But many on both sides of the house laughed, sometimes fondly and sometimes ruefully, as lawmakers recounted anecdotes about their own interactions with Thatcher.

She earned the nickname "the Iron Lady" for her personal and political toughness in office.

The session in the House of Commons is expected to last several hours.

The House of Lords, where Thatcher served after she was ennobled to Baroness Thatcher of Kesteven following her departure from office, is also holding a session in her honor.

Former Conservative leader Michael Howard, now Lord Howard, defended her approach to decision-making, seen by many as divisive.

"If she had waited for consensus, nothing would ever have happened," he said. "She saw what needed to be done and she did it, with clarity, with courage and with compassion."

Very few people have made a contribution to the nation on the scale of that of Thatcher, he said, and "the light of her legacy will shine as a beacon down the generations."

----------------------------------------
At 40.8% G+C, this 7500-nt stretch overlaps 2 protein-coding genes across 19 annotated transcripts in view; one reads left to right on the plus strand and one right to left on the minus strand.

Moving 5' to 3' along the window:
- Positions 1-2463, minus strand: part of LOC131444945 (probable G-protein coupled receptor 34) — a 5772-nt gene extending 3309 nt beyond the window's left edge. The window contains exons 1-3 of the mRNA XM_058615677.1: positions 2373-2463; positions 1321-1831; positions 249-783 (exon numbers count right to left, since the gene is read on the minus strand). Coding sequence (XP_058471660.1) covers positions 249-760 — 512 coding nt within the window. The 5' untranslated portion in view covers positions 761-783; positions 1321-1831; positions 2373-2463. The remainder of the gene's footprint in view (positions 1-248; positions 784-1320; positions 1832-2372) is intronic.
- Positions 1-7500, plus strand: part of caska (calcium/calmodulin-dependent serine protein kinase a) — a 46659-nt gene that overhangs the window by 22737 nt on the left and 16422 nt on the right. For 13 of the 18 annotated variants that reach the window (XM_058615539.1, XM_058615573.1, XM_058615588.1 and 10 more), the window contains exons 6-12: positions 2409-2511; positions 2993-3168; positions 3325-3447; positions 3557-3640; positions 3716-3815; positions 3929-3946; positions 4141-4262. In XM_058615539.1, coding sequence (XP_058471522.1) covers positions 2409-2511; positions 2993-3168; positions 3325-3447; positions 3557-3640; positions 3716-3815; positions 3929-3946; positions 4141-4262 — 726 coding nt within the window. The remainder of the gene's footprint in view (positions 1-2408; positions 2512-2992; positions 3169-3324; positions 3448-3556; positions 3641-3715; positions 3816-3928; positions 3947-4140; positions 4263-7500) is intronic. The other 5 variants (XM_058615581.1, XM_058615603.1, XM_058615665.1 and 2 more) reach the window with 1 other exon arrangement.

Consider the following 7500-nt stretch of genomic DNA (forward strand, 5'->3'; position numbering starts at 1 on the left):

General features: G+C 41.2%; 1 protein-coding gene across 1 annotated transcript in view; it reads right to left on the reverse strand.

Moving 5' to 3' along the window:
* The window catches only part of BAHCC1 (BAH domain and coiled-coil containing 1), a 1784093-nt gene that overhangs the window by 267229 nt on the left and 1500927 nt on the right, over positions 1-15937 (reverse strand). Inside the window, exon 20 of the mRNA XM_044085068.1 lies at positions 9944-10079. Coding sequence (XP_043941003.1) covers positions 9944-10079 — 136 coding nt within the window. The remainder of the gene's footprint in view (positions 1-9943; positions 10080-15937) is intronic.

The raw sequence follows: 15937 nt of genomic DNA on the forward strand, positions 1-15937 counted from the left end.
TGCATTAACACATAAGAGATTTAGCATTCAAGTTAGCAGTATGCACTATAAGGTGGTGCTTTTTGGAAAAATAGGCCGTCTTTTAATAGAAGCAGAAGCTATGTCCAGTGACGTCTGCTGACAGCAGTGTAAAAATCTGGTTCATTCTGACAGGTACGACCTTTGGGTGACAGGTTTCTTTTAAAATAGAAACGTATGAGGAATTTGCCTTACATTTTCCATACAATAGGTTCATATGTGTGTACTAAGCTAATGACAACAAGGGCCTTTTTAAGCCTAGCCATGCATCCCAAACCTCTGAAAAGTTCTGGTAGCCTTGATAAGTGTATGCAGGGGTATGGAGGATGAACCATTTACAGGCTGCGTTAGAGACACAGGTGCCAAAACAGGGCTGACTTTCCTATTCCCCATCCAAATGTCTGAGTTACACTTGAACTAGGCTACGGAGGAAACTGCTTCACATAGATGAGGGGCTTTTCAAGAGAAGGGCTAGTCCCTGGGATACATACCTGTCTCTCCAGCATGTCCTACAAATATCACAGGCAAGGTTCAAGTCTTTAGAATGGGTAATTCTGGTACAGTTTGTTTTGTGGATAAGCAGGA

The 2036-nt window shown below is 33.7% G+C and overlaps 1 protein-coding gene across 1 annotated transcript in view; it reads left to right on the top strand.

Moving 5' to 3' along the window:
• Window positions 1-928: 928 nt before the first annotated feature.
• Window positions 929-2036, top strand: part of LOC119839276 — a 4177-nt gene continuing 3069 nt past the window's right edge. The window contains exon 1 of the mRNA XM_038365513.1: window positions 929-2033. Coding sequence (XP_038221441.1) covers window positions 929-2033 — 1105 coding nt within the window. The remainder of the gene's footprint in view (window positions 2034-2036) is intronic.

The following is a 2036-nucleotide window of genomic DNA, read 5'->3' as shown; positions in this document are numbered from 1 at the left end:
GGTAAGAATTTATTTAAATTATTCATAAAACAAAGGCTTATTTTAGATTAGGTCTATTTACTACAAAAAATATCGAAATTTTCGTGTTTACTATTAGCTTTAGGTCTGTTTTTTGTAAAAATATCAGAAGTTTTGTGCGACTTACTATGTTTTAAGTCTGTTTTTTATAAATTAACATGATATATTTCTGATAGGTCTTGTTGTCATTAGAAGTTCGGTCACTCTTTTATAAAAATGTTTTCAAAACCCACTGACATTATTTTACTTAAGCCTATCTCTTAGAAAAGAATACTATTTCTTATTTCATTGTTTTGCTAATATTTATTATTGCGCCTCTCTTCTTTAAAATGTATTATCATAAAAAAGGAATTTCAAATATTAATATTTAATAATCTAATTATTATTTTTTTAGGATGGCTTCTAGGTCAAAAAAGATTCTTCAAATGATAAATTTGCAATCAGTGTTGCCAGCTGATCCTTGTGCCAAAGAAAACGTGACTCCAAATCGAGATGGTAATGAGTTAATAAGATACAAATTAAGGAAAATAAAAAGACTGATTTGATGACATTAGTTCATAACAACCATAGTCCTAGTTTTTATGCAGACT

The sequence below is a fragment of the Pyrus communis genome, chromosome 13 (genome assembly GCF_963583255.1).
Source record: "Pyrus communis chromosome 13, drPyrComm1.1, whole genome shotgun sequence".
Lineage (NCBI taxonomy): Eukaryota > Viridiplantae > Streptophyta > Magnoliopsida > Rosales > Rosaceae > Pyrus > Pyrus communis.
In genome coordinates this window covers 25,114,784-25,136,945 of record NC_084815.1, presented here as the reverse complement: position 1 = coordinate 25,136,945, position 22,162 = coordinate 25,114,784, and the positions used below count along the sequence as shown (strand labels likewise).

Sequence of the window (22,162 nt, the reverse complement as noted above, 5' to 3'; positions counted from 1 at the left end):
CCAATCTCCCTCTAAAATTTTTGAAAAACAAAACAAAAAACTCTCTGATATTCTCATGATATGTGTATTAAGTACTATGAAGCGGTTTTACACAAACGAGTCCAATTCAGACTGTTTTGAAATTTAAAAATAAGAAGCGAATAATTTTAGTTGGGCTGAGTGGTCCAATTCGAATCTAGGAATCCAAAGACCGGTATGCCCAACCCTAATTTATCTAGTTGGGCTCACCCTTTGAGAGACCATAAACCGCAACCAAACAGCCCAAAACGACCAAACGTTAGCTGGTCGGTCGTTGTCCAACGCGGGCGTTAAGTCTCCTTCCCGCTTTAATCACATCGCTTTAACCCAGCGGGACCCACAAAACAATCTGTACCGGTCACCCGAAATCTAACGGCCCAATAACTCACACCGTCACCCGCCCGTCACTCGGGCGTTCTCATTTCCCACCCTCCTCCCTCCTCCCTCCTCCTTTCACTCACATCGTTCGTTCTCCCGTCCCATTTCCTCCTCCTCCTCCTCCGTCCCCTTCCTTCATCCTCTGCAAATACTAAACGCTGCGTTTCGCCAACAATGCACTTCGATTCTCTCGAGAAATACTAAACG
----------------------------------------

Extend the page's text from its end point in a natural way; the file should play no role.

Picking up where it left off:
Lord Norman Tebbit, a former chairman of the Conservative Party and a Cabinet minister under Thatcher, recalled her kindness to him and his wife after they were badly injured in the Brighton bombing.

Working for her was made easier by the firmness of her convictions, he added.

The last time both houses of Parliament were recalled during a recess was in summer 2011, when London and other cities were rocked by riots and looting.

Divided opinion

A towering figure in postwar British and global politics, Thatcher is remembered in the world for her Cold War-era friendships with U.S. President Ronald Reagan and Soviet leader Mikhail Gorbachev, as well as her role in shaping Britain's place in Europe and the short, sharp war she waged with Argentina over the disputed Falkland Islands.

At home, she divides opinion. Many Britons blame her for creating soaring unemployment, when she reduced or eliminated many government subsidies to business and took on the unions.